Frequently asked questions from students
What is the brain made of?
The brain is a jelly like soft tissue suspended within the enclosure of the hard skull in a bath of cerebral spinal fluid. The brain is covered by three membrane layers in which the outer-most layer, called the dura-mater, is connected to the inside of the skull at various suture points which serve to suspend the brain within the skull. The brain sits atop the brain stem and the spinal cord extends from there. The spinal cord passes out through a hole in the base of the skull called the foramen magnum. The mass of the human brain is roughly 1.5 kg.
What is the mass of the human head?
The mass of the human head is somewhere between 4.5 kg to 5.0 kg which constitutes about 7 per cent to 8 percent of the whole mass of the human body. For example: to find the mass of your head = mass of your body (kg) x 0.08.
What happens if there is a severe impact to the head?
A blow to the travelling head can cause the head to rapidly decelerate (or quickly stop), while the brain continues in its movement, striking the interior of the skull. The inertia effects of the brain keeps it travelling forward to strike the inside surface of the skull.
The impact of the brain against the skull may cause bruising (contusions) and/or bleeding (haemorrhage) to the brain.
A severe blow to the head can cause the brain to bleed at the site closest to the point of impact. This is called a coup injury.
A severe blow to the head can cause the brain to be injured directly opposite the point of impact – on the other side of the brain. This is called a contrecoup injury.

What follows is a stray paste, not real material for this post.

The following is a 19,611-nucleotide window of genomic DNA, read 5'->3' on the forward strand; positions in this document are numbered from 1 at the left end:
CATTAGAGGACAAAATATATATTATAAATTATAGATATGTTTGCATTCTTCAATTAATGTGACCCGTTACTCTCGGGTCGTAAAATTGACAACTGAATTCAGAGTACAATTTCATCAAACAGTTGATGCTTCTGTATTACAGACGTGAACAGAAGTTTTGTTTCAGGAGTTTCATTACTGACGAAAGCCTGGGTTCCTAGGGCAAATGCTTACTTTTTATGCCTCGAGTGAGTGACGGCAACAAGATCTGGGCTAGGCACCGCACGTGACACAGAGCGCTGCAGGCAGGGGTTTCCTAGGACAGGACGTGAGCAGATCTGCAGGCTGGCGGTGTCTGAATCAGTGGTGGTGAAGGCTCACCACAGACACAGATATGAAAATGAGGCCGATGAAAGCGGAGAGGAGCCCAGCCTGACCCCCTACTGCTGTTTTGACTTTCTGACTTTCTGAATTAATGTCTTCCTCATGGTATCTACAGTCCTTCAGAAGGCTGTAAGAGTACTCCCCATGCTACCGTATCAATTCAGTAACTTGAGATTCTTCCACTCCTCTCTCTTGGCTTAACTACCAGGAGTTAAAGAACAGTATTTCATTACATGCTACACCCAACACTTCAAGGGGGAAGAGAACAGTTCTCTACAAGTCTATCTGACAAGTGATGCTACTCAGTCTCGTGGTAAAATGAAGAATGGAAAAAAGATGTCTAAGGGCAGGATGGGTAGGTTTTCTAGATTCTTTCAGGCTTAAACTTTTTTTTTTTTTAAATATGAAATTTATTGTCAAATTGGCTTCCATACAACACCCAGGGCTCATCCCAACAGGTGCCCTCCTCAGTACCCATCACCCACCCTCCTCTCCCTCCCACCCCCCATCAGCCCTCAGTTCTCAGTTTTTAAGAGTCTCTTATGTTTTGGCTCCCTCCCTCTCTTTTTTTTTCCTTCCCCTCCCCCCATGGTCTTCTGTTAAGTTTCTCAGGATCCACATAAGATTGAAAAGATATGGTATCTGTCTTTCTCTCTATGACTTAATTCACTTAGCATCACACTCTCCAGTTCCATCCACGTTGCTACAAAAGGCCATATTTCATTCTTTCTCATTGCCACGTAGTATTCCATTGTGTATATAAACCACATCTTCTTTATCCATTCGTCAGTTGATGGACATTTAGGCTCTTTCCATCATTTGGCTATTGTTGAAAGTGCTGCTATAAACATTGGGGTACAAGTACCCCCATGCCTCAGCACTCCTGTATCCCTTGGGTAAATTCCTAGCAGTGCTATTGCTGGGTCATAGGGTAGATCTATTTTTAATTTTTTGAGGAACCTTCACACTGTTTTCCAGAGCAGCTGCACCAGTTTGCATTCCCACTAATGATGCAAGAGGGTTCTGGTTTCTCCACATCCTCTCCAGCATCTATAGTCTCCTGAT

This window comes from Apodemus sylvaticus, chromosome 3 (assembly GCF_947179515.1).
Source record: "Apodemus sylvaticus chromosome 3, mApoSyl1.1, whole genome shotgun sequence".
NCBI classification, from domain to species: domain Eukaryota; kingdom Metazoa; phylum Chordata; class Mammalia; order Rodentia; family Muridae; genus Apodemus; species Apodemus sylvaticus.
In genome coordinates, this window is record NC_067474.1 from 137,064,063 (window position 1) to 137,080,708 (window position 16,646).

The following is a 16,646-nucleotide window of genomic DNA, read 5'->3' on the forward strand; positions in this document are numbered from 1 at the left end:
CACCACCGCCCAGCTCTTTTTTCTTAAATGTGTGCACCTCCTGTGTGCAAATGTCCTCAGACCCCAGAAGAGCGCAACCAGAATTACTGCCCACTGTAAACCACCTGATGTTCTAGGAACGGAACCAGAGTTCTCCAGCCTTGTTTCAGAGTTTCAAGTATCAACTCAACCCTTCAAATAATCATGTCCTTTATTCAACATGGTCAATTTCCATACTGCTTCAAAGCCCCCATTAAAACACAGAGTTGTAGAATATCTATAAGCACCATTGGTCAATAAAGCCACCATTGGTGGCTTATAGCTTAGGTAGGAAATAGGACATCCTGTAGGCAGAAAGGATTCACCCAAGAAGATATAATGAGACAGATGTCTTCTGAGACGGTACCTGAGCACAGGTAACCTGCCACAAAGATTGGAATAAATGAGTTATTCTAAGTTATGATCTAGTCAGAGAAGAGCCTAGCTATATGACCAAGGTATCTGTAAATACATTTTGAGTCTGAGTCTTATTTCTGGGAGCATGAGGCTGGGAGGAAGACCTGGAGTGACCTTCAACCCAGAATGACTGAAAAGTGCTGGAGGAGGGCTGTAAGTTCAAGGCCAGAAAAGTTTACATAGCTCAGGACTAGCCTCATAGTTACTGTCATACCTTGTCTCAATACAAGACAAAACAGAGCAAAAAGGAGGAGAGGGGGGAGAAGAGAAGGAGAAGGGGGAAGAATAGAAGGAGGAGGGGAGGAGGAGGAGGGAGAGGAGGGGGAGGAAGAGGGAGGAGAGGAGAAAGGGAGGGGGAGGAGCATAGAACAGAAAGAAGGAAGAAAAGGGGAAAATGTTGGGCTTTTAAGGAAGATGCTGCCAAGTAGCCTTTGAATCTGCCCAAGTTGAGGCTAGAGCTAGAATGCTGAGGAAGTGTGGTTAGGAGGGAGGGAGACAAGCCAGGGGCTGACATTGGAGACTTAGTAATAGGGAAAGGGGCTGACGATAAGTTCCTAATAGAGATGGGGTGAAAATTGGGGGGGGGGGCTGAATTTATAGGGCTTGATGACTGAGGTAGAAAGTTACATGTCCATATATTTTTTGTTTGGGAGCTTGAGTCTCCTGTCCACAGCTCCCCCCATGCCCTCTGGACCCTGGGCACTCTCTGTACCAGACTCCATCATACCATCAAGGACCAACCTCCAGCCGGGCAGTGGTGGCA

Thus it is important to decelerate the head appropriately.
In all types of impacts, the head is subjected to a combined linear and angular (or rotational) acceleration.
Linear acceleration is considered to produce focal brain injuries while rotational acceleration produces both focal and diffuse brain injuries.
If an impact force is applied to the head, the head rotates about its point of articulation but not around its centre of gravity.
If a helmet is placed on the head then there is an increase in mass to the head and if there is an impact to the head then there will be an increase in the rotational acceleration effects of the head, therefore it is important to keep the increase in mass added to the head to a minimum.
The technology liner reduces the overall mass of the helmet. As it is a lighter helmet it will reduce the effects of rotational acceleration of the head during impact.
What are the effects of rotational acceleration on a helmeted head? Download: Rotational acceleration of the head
What is the basic Physics behind cone-head?
For helmets, made of one density hard foam, similar to the foam in bicycle helmets, which are involved in an impact, the head will experience a rapid deceleration. In other words there is a high deceleration of the head and the impact time of interaction is short. Hence the forces are readily translated across the thickness of the foam liner to the skull.
(HARD FOAM IN CONTACT WITH HEAD MEANS RAPID DECELERATION –> SHORT IMPACT TIME –> MAJORITY OF FORCE TRANSLATED TO SKULL –> HENCE HARD FOAM IS NOT VERY EFFECTIVE IN ABSORBING IMPACT FORCE)